If Your Co-Workers Are ‘Quiet Quitting,’ Here’s What That Means

Viewed in The Wall Street Journal

The TikTok generation has landed in the workforce, and their approach to work life and their careers is a marked break with that of preceding generations.

Wall Street Journal reporter Lindsay Ellis addresses one of these dramatic changes after actually viewing some younger workers’ TikTok videos describing the newest buzz among these younger, mostly 20-something employees: “quiet quitting,” the decision they are making to take their work lives vastly less seriously, to reduce it in the hierarchy of their life’s priorities, and to ultimately engage less with their employer and all that involves it—and then to freely share that conclusion with the entire universe over TikTok and presumably other platforms.

Increasing employee engagement is challenging

The challenge of increasing employee engagement has received mounting focus for a few years now, of course, giving rise to executive management teams developing creative, pro-active and sometimes costly programs to improve it.

Those who have already developed pro-active employee engagement programs might be ahead of the curve. But for those organizations that have not, Ellis rings a few alarms about the magnitude of the crisis at hand.

A majority of the surveyed employees do as little as possible at work

Start with the latest Gallup Poll results on employee engagement, which reports this shocking finding: A majority of employees (54 percent) born after 1989 acknowledged to Gallup pollsters that they do as little as possible to get by at work.

Message: Employers anticipating this generation to pro-actively embrace their work and organizational goals should rethink the assumption.

Little tolerance for overly-consuming work-related challenges

It turns out that a number of factors, including the recognitions many in this generation reached during the pandemic, have led many (indeed, most) to conclude that they absolutely will not allow themselves to be overly consumed by work-related challenges, problems, opportunities, or even their own personal professional advancement. Of course, this represents quite a challenge for those who seek and need to employ them.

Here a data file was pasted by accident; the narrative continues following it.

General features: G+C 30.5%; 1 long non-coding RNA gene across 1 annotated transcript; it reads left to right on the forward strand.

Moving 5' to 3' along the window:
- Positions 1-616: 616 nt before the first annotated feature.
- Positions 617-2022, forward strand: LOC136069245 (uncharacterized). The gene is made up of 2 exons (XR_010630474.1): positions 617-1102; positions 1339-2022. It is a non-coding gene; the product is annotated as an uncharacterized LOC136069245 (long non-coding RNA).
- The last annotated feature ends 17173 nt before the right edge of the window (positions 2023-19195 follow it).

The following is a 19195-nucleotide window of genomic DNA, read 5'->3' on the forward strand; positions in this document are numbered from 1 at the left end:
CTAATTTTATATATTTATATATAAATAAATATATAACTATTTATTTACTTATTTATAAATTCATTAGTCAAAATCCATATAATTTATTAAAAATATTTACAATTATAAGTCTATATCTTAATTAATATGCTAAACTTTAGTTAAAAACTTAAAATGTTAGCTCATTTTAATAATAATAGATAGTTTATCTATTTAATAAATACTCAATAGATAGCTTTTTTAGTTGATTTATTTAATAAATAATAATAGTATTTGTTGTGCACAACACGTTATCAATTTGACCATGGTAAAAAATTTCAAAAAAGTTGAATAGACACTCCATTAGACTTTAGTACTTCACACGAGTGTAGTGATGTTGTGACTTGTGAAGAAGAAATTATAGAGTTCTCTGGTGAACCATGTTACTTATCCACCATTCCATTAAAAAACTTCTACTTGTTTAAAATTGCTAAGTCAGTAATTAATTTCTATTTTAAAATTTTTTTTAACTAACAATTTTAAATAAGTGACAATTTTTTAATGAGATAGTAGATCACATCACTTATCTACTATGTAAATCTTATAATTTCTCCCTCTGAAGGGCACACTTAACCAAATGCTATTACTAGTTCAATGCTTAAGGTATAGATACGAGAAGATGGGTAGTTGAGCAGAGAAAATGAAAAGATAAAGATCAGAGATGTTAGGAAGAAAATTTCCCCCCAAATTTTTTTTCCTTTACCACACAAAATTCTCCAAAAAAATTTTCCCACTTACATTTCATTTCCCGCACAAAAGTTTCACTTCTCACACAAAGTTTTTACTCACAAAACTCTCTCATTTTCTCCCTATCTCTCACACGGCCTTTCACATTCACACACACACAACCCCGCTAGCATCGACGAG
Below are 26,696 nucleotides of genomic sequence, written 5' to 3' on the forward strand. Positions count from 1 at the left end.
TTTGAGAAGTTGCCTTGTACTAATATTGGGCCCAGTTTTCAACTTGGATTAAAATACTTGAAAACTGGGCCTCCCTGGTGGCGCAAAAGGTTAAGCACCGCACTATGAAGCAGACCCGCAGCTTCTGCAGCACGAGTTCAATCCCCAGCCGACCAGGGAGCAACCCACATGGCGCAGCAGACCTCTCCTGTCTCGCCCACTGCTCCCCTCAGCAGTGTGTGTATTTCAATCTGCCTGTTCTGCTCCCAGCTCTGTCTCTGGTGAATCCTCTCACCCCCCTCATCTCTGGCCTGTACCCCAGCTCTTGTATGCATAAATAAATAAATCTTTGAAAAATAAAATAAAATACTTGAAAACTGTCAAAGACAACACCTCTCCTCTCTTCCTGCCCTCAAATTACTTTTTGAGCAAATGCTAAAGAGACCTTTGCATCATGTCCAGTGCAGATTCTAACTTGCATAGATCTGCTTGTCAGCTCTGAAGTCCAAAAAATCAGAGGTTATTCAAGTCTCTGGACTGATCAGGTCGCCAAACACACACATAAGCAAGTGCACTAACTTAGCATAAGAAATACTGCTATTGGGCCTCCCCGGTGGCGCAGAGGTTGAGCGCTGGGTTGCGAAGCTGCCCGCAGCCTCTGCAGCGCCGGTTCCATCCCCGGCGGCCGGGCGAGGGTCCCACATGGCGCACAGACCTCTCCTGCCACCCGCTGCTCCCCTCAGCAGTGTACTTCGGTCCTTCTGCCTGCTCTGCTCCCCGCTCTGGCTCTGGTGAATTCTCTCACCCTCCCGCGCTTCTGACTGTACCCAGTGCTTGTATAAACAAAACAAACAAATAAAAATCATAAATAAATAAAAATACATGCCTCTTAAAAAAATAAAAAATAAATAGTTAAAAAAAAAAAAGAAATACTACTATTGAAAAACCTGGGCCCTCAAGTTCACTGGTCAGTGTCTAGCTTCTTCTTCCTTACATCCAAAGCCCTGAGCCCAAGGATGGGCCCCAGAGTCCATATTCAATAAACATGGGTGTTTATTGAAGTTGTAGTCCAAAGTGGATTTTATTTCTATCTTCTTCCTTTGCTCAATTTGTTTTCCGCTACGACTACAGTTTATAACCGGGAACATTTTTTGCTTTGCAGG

Additionally, while such a conclusion historically of “quiet quitting” might be one that prior generations reach and embrace in quiet solitude and possibly even shame, today’s Generation Z employees actually take great pride in this recognition.

Boasting about quietly quitting

Ellis reports how an extraordinary number of self-recorded TikTok videos have emerged on that platform of younger employees boasting publicly about their decision to “quietly quit” their work life. For many human resource executives, such a scenario might represent the ultimate worst imaginable outcome as they seek to inspire their existing workforce and attract self-motivated candidates in a tight job market. 

So 20-somethings have no professional inspiration, aspiration, or willingness to take their work life seriously?

Well, no, that too would be a wrong conclusion, and it is fair to say that consensus conclusions have not yet been definitively reached about the promises and challenges of today’s younger workforce.

Executive management is to inspire

We may ultimately be very pleasantly surprised. But one conclusion for now is clear: For a lion’s share of 20-something professionals, the burden will fall on employers and ultimately executive management teams to inspire, monitor, and measure their employees’ engagement. 

No longer can it be taken for granted that employees will arrive with those attributes; the same Gallup Poll shows a mere 31 percent of employees in the first quarter of 2022 acknowledged that they were engaged in their work.

No silver bullet

Of course, we all want to know exactly what they are thinking, so we can address it pro-actively. Ellis offers no immediate silver bullet but leaves us with this quote from Zaid Khan, a 24-year-old engineer in New York City whose declaration of “quiet quitting” accumulated over three million views in two weeks. “You’re quitting the idea of going above and beyond. You’re no longer subscribing to the hustle-culture mentality that work has to be your life.”

A generational challenge

As employers confront this new challenge of a less engaged generational workforce, there remain more questions than answers about the true nature and solution to it. But a credible ongoing Gallup Poll combined with an extraordinary number of anecdotal examples accumulate to at last this one conclusion:

There are many Zaid Khans in this generation’s workforce who arrive skilled and credentialed but whose motivation will represent a whole new challenge as this generation begins taking its role in 21st century work life.

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